Kirk’s Almost Famous Chili Recipe

Photo courtesy of
‘Chillli! Chille? Chili?’
courtesy of ‘goodcatmum’

If last weekend told you anything, it’s that cold weather is right around the corner. I’m writing, dear reader, to inform you of a method of defense against chill.  I want to bestow upon you a chili recipe that will warm your body and soul.  A chili recipe that is, as of last night, award winning. A chili recipe that has never been written down, before. My very own “Kirk’s Almost Famous Chili Recipe,” winner of the 2009 Miriam’s Kitchen Chili Cookoff.

My recipe is a bastardized Cincinnati style chili. Cincinnati style is sweeter and more complex than its Texan cousin.  It’s more about the spices than about the types and amount of chilis that go into it.  This isn’t to say that it’s weak or anything, it’s just different. What I tried to do was marry the complexity of Cincinnati chili with the beefiness and savor of Texas chili.

It should come out with a subtly sweet broth that has a slow burn towards the back of the throat.  There are hints of bourbon and cinnamon that go very nicely with the change in season and make the chili palatable enough to be eaten without rice or corn bread. Ideally, everything will come out in balance: sweet, but not too sweet and spicy, but not too spicy. And yes, it has beans.  Sorry, purists.

I decided to go with brisket for my meat.  It’s a staple of Texas bar-b-que, but it works beautifully for stewing.  The cut is dense, with a thick layer of fat over the top of it. The fat cooks into the meat, making it moist and tender after a few hours of simmering.

A note: When I make chili, I don’t exactly parse out the spices with a spoon, so these measurements are approximations. Improvise and taste frequently after the first hour (try to avoid testing before this, as the meat may be undercooked). Honestly, half the fun of making chili is experimentation.

Without further ado, the recipe:

Step 1
2 lbs Brisket – cut into 1/2″ cubes
1 large onion – chopped
2 tbs butter
3 medium to large cloves garlic
1 tbs oil

-Over medium heat, melt the butter in a large pan
-Add the onion to the butter and saute until slightly translucent
-Press the garlic into the pan and saute with the onions
-Add to stock pot
-Over medium heat, heat the oil in large pan
-Brown the brisket in the oil, drain, add to stock pot (you’ll probably want to do this in two batches)

Step 2
5 oz Beef Stock
5 oz chicken stock
2 oz bourbon
10 oz crushed tomatoes
6 oz darker brown beer (I used Founders’ Dirty Bastard)
2tbs Cumin
3 tbs red chili powder
1 tbs ancho chili powder
2 tbs Mexican style chili powder
1/2 tsp cayenne chili powder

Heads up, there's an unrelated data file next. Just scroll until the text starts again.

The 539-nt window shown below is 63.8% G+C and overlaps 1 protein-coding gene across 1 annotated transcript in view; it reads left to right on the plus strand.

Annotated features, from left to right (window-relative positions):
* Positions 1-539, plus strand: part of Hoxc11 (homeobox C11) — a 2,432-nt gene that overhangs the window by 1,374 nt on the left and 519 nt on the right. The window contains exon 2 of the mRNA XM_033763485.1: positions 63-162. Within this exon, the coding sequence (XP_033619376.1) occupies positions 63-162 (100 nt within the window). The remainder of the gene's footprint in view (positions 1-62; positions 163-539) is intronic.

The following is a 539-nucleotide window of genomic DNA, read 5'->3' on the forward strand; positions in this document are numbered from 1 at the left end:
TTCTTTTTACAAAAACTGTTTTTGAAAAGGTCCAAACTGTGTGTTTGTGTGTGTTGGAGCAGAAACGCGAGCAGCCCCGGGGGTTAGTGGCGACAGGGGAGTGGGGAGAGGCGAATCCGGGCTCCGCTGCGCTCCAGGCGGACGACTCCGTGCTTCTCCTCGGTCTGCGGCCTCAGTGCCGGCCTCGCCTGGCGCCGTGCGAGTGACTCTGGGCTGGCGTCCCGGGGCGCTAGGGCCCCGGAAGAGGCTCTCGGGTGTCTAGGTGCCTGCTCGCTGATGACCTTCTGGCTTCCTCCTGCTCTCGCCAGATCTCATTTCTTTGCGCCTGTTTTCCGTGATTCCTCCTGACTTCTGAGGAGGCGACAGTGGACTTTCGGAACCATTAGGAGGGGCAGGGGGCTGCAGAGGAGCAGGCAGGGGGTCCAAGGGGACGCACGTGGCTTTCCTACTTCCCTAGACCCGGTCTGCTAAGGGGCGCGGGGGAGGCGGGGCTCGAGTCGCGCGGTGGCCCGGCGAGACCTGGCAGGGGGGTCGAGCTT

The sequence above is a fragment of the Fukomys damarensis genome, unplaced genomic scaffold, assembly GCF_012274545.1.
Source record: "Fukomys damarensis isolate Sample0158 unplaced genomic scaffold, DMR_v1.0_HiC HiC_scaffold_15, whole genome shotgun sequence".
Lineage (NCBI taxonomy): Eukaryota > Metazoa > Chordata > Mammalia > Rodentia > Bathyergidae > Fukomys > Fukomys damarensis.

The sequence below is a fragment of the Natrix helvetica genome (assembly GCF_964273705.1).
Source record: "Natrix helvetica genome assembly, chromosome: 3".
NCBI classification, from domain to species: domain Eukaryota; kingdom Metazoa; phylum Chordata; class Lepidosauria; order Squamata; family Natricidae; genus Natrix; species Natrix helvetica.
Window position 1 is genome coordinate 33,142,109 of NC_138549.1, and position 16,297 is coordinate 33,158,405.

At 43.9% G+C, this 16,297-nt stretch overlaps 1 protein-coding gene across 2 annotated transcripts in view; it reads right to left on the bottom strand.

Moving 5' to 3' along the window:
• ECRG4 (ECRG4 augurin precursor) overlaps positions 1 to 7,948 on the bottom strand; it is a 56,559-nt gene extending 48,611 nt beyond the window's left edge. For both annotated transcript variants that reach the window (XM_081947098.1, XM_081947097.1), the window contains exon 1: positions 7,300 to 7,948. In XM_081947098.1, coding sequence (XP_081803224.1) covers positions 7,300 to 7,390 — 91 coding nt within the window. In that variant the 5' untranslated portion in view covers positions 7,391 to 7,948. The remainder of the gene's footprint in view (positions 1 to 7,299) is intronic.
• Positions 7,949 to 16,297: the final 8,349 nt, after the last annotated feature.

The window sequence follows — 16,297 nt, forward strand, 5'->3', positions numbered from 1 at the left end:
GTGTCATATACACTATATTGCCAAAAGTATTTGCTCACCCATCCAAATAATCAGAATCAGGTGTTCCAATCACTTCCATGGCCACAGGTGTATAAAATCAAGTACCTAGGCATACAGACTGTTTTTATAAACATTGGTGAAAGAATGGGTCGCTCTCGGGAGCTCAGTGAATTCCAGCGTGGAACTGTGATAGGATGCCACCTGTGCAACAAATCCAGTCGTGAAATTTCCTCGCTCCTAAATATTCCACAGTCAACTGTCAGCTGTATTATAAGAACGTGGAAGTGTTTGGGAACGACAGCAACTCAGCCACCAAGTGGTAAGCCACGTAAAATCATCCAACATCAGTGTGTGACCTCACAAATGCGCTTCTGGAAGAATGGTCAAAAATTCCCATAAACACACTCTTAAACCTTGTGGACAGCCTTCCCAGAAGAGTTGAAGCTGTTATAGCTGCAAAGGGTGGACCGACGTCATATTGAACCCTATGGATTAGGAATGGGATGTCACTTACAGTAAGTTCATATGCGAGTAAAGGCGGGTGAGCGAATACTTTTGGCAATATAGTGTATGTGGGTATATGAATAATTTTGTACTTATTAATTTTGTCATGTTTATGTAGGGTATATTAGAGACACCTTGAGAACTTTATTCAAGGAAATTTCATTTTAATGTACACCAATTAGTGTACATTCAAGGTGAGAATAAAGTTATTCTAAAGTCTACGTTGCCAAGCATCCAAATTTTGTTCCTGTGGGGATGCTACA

1/2 tsp cinnamon
1 tsp Tabasco

-Add the wet and dry ingredients to the stock pot, stir until combined
-Over high heat, bring to a boil, turn to low and cover
-Allow to simmer for 1 hour, stirring occasionally

Step 3
12 oz Kidney beans
2 oz bourbon
1 tbs of cumin
1 tbs onion powder
1 tsp cinnamon
2 tbs light brown sugar
1 tbs Worcestershire sauce


-Add the wet and dry ingredients, stir until combined
-Continue simmering for 1-1.5 hours or until meat is tender

During this second hour, you need to begin using your discretion. You need to be tasting you sauce to determine what ingredients you need to add.  Stick with the spices and additives that you’ve already used and determine if you need more of any particular ingredient.  In particular, pay attention the Worcestershire sauce, sugar, cumin, Tabasco.  I’ve purposely kept the measurements for these at slightly less than what you will need, because over doing any one of them can ruin your chili. If your batch ends up too thick (almost impossible), add some beef stock and beer to thin it.  If it ends up overpoweringly flavorful, add some beans and tomato to chill it out. If it ends up too spicy serve it over rice to balance the heat. Just think creatively about what you need to do.

Once the meat is tender, you can serve this chili immediately, but I prefer to refrigerate it over night.  It basically marinades in itself, which blends and develops the flavors.

So, there you have it: my own personal chili recipe.  It beat out 13 or so other contenders at the Miriam’s Kitchen Chili Cookoff (an awesome event, by the way.  Tons of food, beer and really fantastic people.  Go next year). Enjoy it, and keep warm this fall.

Kirk is a Maine-born, military brat who moved no fewer than 12 times during his childhood. He came to the DC area in 2004 for his undergrad and decided that it was the place for him. Since graduating, he’s nabbed a job with the Fed and spends most of his free time hunting for cheap thrills in the city. Find out why he loves DC.

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